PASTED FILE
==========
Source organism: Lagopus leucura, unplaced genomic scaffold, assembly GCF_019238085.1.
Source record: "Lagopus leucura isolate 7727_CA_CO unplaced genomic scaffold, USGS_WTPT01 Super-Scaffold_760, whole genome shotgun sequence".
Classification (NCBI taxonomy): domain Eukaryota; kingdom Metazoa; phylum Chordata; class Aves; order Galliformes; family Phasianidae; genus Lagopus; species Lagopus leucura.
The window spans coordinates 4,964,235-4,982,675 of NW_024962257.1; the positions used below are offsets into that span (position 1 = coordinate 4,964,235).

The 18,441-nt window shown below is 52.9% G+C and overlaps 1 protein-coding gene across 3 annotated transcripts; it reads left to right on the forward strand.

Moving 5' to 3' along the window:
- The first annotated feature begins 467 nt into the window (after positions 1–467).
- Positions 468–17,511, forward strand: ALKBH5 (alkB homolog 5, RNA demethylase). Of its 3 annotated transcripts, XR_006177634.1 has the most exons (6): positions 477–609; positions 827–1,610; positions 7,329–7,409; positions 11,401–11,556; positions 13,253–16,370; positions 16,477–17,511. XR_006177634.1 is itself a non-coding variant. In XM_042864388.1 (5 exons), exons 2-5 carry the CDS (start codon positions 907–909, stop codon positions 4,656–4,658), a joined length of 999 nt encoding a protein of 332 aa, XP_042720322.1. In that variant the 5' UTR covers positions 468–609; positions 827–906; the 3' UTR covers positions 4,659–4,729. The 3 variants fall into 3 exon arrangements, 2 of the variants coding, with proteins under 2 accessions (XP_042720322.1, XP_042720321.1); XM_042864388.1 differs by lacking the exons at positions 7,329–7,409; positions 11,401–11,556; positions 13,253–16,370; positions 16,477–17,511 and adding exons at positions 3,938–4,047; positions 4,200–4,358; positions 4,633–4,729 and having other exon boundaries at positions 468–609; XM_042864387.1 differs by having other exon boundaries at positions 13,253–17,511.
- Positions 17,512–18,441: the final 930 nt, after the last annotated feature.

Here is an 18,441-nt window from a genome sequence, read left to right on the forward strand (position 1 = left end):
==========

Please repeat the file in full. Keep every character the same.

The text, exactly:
Source organism: Lagopus leucura, unplaced genomic scaffold, assembly GCF_019238085.1.
Source record: "Lagopus leucura isolate 7727_CA_CO unplaced genomic scaffold, USGS_WTPT01 Super-Scaffold_760, whole genome shotgun sequence".
Classification (NCBI taxonomy): domain Eukaryota; kingdom Metazoa; phylum Chordata; class Aves; order Galliformes; family Phasianidae; genus Lagopus; species Lagopus leucura.
The window spans coordinates 4,964,235-4,982,675 of NW_024962257.1; the positions used below are offsets into that span (position 1 = coordinate 4,964,235).

The 18,441-nt window shown below is 52.9% G+C and overlaps 1 protein-coding gene across 3 annotated transcripts; it reads left to right on the forward strand.

Moving 5' to 3' along the window:
- The first annotated feature begins 467 nt into the window (after positions 1–467).
- Positions 468–17,511, forward strand: ALKBH5 (alkB homolog 5, RNA demethylase). Of its 3 annotated transcripts, XR_006177634.1 has the most exons (6): positions 477–609; positions 827–1,610; positions 7,329–7,409; positions 11,401–11,556; positions 13,253–16,370; positions 16,477–17,511. XR_006177634.1 is itself a non-coding variant. In XM_042864388.1 (5 exons), exons 2-5 carry the CDS (start codon positions 907–909, stop codon positions 4,656–4,658), a joined length of 999 nt encoding a protein of 332 aa, XP_042720322.1. In that variant the 5' UTR covers positions 468–609; positions 827–906; the 3' UTR covers positions 4,659–4,729. The 3 variants fall into 3 exon arrangements, 2 of the variants coding, with proteins under 2 accessions (XP_042720322.1, XP_042720321.1); XM_042864388.1 differs by lacking the exons at positions 7,329–7,409; positions 11,401–11,556; positions 13,253–16,370; positions 16,477–17,511 and adding exons at positions 3,938–4,047; positions 4,200–4,358; positions 4,633–4,729 and having other exon boundaries at positions 468–609; XM_042864387.1 differs by having other exon boundaries at positions 13,253–17,511.
- Positions 17,512–18,441: the final 930 nt, after the last annotated feature.

Here is an 18,441-nt window from a genome sequence, read left to right on the forward strand (position 1 = left end):